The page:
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The first part of the book gives an excellent exposition of Pirquet's system of nutrition. At first, this strikes me as unnecessarily complex, but when once mastered along with the key letters for description, one can see its advantage—particularly in dealing with large numbers of infants and children. Calculations for diet are based on the supposed fact that the square of the sitting height represents the absorbing area of the intestine, and that the maximum amount of food that can be handled in twenty-four hours is the equivalent of 1 cc. of breast milk per square centimeter of intestinal surface. The minimum is three tenths of this amount; the optimum usually seven tenths.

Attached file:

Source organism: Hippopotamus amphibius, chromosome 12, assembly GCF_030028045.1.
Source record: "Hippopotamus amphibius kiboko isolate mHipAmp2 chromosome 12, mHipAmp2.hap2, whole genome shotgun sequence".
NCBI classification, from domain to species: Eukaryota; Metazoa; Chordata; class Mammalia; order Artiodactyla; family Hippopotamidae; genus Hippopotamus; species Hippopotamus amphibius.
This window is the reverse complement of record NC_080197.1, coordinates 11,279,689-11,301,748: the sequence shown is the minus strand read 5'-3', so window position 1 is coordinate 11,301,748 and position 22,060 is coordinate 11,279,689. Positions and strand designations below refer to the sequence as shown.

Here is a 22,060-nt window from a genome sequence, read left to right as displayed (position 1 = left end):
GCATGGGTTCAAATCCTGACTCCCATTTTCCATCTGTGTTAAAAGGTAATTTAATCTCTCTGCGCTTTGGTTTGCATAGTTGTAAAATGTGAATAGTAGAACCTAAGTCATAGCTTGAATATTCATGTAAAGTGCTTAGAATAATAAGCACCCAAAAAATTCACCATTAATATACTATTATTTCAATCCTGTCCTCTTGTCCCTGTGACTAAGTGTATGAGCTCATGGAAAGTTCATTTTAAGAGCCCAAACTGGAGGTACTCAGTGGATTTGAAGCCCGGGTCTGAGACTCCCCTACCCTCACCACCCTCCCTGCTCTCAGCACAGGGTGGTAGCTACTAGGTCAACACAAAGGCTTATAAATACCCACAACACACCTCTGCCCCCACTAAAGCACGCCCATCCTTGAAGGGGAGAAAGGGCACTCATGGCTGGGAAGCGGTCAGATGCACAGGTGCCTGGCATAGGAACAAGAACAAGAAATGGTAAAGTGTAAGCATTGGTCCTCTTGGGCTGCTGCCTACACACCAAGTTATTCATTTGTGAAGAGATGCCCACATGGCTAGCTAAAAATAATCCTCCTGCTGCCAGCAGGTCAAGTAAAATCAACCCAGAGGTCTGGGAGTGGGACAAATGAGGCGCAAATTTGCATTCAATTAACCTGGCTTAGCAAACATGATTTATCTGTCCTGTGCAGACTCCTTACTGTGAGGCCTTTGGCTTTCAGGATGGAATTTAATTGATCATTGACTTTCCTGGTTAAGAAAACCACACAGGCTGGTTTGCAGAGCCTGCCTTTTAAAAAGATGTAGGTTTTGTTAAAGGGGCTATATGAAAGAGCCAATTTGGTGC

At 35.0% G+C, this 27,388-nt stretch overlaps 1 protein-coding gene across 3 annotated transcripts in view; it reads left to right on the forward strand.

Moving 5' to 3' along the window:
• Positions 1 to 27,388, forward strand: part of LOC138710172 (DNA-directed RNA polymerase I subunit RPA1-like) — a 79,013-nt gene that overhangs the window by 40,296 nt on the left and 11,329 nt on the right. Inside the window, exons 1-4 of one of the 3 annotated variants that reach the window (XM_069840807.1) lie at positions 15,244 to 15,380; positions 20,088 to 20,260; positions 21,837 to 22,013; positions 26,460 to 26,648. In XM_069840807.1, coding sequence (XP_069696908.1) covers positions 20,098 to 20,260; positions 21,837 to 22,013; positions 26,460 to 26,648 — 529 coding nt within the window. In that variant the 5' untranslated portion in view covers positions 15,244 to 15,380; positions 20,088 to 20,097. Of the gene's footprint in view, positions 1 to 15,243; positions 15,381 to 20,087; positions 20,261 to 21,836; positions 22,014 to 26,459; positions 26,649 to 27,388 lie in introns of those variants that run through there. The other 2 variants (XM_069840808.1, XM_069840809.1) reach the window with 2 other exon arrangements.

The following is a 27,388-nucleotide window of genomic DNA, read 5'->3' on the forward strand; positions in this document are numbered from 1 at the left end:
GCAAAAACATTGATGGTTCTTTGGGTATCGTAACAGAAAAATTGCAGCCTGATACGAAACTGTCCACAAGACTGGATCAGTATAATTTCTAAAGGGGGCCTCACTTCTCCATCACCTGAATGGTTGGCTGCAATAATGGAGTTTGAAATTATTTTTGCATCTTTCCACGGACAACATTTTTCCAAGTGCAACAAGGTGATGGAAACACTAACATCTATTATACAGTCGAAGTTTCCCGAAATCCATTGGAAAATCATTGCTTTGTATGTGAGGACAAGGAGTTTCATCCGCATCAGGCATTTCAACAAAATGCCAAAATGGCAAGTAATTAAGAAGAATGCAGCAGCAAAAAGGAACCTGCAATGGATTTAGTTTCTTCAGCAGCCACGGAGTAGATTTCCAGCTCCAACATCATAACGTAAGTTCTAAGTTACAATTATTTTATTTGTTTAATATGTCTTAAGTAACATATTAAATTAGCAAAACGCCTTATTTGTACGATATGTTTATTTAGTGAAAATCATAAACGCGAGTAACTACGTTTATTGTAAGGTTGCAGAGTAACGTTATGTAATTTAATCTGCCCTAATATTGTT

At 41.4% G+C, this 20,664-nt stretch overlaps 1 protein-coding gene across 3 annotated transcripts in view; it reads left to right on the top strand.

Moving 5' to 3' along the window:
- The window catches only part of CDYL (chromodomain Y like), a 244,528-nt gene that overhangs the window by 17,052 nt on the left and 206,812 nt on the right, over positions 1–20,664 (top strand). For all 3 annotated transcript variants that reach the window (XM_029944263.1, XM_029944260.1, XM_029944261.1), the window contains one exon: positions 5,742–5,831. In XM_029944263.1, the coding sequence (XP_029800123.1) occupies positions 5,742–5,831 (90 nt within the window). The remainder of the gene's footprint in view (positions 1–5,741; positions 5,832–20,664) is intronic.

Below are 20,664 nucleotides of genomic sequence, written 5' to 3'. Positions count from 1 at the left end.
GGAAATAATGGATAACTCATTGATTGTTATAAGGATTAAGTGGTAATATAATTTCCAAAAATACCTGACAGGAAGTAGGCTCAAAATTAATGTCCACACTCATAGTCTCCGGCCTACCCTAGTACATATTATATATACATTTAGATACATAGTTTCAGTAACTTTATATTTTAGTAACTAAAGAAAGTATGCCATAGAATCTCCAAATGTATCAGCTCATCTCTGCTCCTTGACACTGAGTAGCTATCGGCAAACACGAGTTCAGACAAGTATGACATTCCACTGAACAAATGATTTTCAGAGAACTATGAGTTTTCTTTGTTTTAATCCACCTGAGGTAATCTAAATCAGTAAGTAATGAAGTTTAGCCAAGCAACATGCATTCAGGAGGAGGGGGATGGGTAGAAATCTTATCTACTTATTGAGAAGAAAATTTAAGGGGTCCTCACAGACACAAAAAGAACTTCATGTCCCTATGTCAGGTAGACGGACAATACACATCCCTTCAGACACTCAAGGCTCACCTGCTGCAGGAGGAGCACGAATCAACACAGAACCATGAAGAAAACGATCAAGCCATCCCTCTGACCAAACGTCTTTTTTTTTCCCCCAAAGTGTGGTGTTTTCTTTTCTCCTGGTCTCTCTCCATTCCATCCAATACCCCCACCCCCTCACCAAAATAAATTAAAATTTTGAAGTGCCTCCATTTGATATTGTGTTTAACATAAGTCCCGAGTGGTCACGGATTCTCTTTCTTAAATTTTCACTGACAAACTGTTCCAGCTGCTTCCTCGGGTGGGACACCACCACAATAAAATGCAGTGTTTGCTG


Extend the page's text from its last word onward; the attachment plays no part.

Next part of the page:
The larger part of the book discusses the actual management of individual cases. Complete graphic charts accompany each history. The nutritional management of such special conditions as Herter's infantilism, cyclic vomiting, kidney diseases, diabetes, epilepsy and